Living on a student allowance may not always be easy but it is possible. Find out how to be savvy with money and stretch your allowance.
As a student, you're likely to be receiving an allowance or earning some income of your own. Some days, you may feel like you don't have enough money.
Here are some ways to stretch your dollar!
Separate wants from needs
Be objective and differentiate your needs from your wants.
- Needs are essentials in life, the things you can’t live without.
- Wants are the things you desire, or more expensive but non-essential substitutes for your needs.
Here are some examples:
With a bit of planning and a lot of discipline, you can save money while spending money. Have a budget, look out for deals, and if the price isn't right, don't wait to walk away.
Create a budget and stick to it
Setting up a budget can help you control your spending.
Start by listing all the things you need to spend money on and how much each item costs.
You should set aside some money for savings too. You never know when it may come in handy.
With a budget, you're less likely to be cash-strapped when it comes to paying for your needs. If there is any money left, you could spend a little on yourself and save the rest.
TipUse a Budget Calculator to help you get started.
Use your student benefits
You shouldn't be shy when you’re on a budget. Ask about:
- Student meals when visiting a restaurant. They understand the needs of budget-conscious students. Some may even offer discounts to you during off-peak periods.
- Student-priced tickets at the cinema. Get even better deals by watching a movie during off-peak timings.
- Mobile phone plans for students. There are discounted subscription plans for students, which come with freebies on top, such as additional data. Check with your mobile service provider for more details.
- Student concession passes on public transport. Use the pass issued to you for travelling between home and school, and everywhere else.
Do your homework on study loans and financial aid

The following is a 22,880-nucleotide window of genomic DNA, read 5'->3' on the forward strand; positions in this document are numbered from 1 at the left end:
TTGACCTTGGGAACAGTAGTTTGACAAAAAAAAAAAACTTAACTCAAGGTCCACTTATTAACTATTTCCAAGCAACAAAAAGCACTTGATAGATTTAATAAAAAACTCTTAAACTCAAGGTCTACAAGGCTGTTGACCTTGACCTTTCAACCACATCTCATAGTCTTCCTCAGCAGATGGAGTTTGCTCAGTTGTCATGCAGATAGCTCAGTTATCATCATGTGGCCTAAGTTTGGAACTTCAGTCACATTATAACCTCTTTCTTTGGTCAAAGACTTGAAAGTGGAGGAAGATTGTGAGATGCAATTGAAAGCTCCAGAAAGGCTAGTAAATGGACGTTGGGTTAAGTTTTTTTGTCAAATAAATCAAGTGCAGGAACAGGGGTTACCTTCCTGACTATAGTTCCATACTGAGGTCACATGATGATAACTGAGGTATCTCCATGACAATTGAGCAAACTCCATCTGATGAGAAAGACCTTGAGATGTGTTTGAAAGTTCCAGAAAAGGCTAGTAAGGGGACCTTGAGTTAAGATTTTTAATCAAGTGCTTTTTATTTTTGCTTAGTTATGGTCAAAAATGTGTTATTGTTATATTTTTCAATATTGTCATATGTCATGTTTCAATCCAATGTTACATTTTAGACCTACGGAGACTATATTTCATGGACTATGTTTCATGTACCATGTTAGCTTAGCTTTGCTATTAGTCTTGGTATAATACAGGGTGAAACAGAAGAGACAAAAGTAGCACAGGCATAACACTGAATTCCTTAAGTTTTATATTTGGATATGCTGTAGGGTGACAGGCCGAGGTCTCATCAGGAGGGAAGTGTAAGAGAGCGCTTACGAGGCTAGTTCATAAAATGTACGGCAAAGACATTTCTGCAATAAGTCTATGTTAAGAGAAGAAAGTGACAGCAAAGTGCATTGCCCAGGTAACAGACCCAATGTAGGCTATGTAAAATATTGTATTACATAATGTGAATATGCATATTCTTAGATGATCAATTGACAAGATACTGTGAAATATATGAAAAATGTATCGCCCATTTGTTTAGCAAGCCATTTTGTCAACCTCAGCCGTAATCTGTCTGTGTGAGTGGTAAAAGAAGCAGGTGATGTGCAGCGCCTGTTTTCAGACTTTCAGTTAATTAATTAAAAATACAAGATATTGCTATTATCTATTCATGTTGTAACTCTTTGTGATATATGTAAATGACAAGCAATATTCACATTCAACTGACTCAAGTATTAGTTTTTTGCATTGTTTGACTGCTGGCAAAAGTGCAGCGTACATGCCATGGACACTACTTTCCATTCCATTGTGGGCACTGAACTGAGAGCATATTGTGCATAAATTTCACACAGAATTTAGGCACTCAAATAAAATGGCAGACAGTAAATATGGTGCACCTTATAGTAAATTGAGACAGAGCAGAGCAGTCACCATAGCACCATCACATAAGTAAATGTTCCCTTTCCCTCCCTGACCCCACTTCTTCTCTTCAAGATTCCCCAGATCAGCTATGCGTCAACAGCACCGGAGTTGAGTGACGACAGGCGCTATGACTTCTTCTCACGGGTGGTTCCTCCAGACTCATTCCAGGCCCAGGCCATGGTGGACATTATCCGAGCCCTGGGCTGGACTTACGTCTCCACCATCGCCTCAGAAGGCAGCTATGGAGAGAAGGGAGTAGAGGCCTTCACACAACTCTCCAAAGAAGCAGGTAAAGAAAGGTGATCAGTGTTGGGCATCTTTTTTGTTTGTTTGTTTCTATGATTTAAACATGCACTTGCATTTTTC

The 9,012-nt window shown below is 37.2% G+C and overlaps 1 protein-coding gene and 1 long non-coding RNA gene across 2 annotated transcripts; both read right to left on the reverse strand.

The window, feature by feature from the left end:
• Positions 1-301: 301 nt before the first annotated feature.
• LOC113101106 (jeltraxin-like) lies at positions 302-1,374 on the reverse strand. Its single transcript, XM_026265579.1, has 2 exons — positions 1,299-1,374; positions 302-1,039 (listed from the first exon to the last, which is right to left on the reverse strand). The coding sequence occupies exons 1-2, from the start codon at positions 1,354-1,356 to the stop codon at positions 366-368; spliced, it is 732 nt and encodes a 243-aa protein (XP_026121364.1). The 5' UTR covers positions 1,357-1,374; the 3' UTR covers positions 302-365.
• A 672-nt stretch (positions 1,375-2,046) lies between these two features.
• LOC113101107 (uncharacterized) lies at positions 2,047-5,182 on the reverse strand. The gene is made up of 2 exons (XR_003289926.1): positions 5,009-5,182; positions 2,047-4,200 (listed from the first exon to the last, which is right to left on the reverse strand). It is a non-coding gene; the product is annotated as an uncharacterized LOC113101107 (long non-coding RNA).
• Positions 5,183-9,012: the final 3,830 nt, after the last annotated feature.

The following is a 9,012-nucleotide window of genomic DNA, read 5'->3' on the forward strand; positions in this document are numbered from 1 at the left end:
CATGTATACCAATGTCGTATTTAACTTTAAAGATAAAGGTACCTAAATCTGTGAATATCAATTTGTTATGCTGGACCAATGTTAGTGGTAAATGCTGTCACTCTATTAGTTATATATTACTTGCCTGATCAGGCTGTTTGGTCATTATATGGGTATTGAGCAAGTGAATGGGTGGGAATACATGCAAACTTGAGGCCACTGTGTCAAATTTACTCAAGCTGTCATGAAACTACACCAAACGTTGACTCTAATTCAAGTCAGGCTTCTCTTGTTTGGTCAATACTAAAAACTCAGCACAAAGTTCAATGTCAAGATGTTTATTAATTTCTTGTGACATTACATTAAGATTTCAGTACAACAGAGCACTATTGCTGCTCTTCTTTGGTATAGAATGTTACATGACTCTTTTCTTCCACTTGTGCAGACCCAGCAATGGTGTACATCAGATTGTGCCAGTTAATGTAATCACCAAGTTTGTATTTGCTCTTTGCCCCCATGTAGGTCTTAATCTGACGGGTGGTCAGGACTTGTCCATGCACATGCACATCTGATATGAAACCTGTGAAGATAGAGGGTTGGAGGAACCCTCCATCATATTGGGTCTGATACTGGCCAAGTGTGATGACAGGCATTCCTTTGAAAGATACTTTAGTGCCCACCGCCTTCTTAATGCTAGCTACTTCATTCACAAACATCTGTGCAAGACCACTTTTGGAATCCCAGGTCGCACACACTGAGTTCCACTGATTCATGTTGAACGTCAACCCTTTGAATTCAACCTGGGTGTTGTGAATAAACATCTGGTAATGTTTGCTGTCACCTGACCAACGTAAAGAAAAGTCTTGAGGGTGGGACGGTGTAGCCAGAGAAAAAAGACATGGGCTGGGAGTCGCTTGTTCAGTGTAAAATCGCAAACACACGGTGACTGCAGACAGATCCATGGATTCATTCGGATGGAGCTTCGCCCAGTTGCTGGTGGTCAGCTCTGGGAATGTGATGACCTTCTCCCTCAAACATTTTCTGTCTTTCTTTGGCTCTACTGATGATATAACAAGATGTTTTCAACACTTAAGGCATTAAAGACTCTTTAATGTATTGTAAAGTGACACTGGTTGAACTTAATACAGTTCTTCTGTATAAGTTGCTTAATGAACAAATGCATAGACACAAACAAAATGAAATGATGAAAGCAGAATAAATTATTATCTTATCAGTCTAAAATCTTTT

University fees can be a financial strain. But there are avenues for help for those who need it.
If you've done well in your studies or co-curricular activities, you may be able to secure a scholarship from either a company or the university. Some scholarships may require you to serve a bond.
Many companies and organisations give scholarships to students who have excelled in their studies or co-curricular activities. Some require you to work for them for a number of years after graduation.
Your university may have a bond-free scholarship to recognise your hard work. Ask them about it.
Some banks offer interest-free tuition fee loans during your course of study. Find out more about their repayment schemes.
Your school may also have study loan options, so do enquire about them.
Subsidies and bursaries
If you need further help, ask around about subsidies, financial aid or bursaries. Your university, clan associations and community organisations are some of those who set aside funds to help those who are in need.
Help from community organisations
Financial help is also available from organisations such as:
Community Development Council (CDC)
- Chinese Development Assistance Council (CDAC)
- Singapore Indian Development Association (SINDA)
- The Eurasian Association
- Yayasan Mendaki
Check with them to see what support they can offer and if you're eligible.